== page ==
Training for IPO helps develop a joyful and harmonious relationship between the handler and their dog that is built on trust and respect. Photo: Wendy with "Asta".

Training for IPO helps develop a joyful and harmonious relationship between the handler and their dog that is built on trust and respect. Photo: Wendy with "Asta".

But what about pet owners? Can they compete in IPO/Schutzhund, too? Working dog sport offers an opportunity for dog owners to train their dogs and compete with each other for recognition of their handling abilities and their dogs' genetic capabilities. IPO sport also provides your working dog with a job, with an outlet for his energy. The training for this sport provides excellent mental and physical stimulation for your dog, and can prevent him from becoming “bored”. This sport also brings up a dog’s confidence, power, and control, and also teaches him how to engage and properly direct his aggression. Furthermore, it places the dog under your direct control as a handler, even when he is aroused, excited, and in drive. The end result is a dog with excellent control and obedience to his handler.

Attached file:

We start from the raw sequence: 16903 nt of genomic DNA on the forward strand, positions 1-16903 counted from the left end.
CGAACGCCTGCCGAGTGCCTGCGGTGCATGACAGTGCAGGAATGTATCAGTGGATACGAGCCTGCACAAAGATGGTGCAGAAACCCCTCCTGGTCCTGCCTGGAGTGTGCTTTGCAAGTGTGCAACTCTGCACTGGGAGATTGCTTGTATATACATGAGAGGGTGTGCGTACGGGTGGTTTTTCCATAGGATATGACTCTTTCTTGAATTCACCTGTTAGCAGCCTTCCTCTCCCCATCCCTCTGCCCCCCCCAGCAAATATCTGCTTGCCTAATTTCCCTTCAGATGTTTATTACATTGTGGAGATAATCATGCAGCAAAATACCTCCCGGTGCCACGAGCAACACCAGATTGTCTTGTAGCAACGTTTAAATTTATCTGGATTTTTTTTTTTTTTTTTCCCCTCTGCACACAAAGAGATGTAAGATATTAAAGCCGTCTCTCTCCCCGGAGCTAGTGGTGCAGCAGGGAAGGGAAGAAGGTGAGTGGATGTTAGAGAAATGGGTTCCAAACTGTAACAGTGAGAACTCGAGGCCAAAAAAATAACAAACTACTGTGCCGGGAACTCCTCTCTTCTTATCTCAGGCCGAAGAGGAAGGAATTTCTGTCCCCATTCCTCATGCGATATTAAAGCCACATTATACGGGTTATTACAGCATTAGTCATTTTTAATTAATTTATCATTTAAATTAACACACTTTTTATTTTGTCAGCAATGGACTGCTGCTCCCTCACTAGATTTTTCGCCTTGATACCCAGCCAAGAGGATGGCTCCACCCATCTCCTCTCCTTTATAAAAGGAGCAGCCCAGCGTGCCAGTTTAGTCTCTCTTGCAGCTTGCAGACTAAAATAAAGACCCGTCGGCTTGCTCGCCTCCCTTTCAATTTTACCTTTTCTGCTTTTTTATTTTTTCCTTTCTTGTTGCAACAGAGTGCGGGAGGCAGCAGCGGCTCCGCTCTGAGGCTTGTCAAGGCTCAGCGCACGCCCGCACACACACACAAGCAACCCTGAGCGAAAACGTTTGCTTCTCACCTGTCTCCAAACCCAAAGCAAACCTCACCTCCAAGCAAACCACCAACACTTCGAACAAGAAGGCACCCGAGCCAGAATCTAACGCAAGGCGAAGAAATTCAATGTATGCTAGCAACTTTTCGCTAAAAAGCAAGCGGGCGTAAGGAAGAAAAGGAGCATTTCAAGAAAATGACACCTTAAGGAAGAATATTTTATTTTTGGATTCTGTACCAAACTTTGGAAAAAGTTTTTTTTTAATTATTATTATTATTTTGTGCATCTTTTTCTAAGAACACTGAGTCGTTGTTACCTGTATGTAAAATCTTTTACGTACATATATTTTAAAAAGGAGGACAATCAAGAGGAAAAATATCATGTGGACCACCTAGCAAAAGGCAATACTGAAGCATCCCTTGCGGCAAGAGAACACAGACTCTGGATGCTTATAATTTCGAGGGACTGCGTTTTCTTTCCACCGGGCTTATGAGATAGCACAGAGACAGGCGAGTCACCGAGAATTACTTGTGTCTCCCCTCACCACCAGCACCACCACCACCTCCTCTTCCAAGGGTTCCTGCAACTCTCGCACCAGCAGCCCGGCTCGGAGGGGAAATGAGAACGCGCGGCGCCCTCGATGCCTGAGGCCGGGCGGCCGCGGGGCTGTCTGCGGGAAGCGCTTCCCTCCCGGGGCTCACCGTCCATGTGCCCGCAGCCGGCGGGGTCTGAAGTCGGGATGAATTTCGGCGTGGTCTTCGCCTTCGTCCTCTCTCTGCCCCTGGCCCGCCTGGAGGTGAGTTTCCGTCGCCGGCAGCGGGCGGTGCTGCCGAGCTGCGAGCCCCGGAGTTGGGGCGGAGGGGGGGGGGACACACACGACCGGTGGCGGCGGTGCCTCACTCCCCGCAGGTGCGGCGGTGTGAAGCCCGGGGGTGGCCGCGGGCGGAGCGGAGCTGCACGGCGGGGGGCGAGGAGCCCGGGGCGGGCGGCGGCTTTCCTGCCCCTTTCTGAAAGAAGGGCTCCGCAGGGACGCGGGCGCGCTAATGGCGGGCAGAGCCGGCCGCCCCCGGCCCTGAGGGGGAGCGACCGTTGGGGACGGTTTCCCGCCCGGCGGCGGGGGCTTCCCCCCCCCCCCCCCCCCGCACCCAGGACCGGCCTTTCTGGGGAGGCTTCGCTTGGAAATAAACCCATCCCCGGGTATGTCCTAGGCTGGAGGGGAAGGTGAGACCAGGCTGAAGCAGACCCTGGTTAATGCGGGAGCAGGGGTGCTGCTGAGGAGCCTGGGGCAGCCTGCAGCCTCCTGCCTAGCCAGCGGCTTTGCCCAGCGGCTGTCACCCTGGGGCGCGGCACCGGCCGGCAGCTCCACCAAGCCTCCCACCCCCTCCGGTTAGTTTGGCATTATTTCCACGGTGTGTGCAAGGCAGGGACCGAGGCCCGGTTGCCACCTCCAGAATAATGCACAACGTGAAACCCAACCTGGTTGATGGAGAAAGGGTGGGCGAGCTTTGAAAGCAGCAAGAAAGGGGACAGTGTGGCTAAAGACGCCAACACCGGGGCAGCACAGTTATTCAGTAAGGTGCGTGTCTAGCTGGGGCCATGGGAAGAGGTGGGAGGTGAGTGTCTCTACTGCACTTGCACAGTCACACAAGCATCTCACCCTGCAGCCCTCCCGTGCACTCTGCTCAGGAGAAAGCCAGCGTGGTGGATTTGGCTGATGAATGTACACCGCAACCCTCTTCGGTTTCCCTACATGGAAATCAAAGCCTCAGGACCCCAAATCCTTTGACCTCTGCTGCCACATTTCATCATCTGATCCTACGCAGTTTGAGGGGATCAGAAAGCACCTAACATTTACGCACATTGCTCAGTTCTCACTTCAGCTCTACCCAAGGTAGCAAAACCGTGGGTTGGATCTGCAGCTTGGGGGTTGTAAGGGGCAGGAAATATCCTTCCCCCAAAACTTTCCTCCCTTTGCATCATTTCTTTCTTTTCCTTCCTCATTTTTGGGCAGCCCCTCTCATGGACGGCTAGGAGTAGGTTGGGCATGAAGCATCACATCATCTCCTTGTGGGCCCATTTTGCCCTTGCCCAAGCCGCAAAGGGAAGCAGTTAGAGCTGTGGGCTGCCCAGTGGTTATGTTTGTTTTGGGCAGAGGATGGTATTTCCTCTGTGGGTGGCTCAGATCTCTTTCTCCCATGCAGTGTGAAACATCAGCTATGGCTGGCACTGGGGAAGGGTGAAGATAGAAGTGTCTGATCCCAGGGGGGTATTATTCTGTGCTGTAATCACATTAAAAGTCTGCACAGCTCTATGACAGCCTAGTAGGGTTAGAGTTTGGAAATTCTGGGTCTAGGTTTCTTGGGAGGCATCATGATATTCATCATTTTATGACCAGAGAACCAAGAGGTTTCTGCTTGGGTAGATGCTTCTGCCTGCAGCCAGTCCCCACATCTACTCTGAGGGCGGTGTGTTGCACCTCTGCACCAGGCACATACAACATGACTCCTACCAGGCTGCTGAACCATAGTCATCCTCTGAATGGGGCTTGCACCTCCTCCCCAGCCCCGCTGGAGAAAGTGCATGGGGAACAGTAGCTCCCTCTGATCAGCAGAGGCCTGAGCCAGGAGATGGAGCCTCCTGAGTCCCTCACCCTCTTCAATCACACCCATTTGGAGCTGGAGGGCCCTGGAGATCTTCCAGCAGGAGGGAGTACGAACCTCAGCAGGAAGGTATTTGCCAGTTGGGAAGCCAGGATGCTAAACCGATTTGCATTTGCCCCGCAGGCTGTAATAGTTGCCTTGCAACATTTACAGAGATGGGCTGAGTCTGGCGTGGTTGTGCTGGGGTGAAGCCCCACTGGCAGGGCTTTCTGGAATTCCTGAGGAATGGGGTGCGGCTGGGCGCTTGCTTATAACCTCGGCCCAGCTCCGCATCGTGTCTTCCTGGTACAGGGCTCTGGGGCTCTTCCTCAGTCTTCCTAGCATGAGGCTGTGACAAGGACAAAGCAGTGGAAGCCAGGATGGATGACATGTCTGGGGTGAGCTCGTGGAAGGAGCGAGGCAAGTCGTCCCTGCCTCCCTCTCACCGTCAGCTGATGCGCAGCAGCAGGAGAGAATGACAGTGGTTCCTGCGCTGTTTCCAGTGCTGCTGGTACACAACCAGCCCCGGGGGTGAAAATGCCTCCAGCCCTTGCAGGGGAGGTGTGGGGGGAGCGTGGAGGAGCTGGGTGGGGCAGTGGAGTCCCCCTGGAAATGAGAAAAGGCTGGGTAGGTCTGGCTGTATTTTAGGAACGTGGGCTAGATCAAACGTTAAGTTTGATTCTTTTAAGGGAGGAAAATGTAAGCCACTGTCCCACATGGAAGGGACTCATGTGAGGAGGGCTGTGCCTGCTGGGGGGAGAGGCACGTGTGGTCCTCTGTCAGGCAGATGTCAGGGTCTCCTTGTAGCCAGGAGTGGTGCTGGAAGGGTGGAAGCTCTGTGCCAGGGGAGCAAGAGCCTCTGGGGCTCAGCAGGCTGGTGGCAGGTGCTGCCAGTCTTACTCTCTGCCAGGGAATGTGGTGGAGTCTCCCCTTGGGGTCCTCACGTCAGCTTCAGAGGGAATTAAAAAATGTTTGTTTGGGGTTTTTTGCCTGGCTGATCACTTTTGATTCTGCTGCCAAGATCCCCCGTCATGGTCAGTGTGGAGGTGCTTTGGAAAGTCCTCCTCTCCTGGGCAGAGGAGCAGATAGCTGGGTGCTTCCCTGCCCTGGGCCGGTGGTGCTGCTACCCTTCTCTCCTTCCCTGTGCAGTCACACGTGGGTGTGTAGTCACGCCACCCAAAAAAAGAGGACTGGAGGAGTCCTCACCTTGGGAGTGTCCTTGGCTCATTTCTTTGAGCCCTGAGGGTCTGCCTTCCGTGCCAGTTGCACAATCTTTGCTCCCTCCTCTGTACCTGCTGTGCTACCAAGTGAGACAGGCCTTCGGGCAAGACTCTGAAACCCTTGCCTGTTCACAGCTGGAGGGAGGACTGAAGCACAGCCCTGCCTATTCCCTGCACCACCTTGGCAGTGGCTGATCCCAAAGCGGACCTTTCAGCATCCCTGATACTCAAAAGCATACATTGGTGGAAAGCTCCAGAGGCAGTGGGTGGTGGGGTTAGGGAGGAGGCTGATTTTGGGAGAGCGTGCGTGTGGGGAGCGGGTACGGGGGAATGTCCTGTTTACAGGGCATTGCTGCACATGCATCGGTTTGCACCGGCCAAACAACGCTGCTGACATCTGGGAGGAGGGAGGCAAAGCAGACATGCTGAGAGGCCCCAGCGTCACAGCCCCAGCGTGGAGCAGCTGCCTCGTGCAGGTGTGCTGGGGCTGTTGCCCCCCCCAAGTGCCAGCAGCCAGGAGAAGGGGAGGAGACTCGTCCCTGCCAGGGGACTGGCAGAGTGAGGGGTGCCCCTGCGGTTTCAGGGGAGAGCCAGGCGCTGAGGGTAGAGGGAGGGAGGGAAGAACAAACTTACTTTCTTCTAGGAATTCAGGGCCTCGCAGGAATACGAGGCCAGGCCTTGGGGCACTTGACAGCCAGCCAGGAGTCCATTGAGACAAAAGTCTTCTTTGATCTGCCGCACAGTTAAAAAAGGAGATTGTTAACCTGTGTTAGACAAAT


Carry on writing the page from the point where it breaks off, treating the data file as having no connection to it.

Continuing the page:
Additionally, training for IPO helps develop a proper relationship between you and your dog.  Not only is this sport revealing a more complete picture of who your dog is genetically—his temperament, drives, and genetic abilities—but it is also revealing a more complete picture of who you are as a handler.  It teaches the handler how to read the dog, how to work with him and direct him, how to teach and reward behavior at just the right moment, and how to control him effectively while he is in a state of excitement.

IPO training and trialing teaches all who participate in it about fairness, about good sportsmanship, about compassion toward other living creatures. It teaches us to engage in a unique partnership with another living, breathing creature that reflects back to us who we are as handlers.  Training and trialing in IPO sport can help us be better human beings by rooting us more firmly in the beauty and harmony of our relationships with our dogs, and with life as a whole.

 
John spending some quality time with "Lino".

John spending some quality time with "Lino".

*Excerpted from The New Working Dog Handler's Guidebook, by Carissa Kuehn. All rights reserved.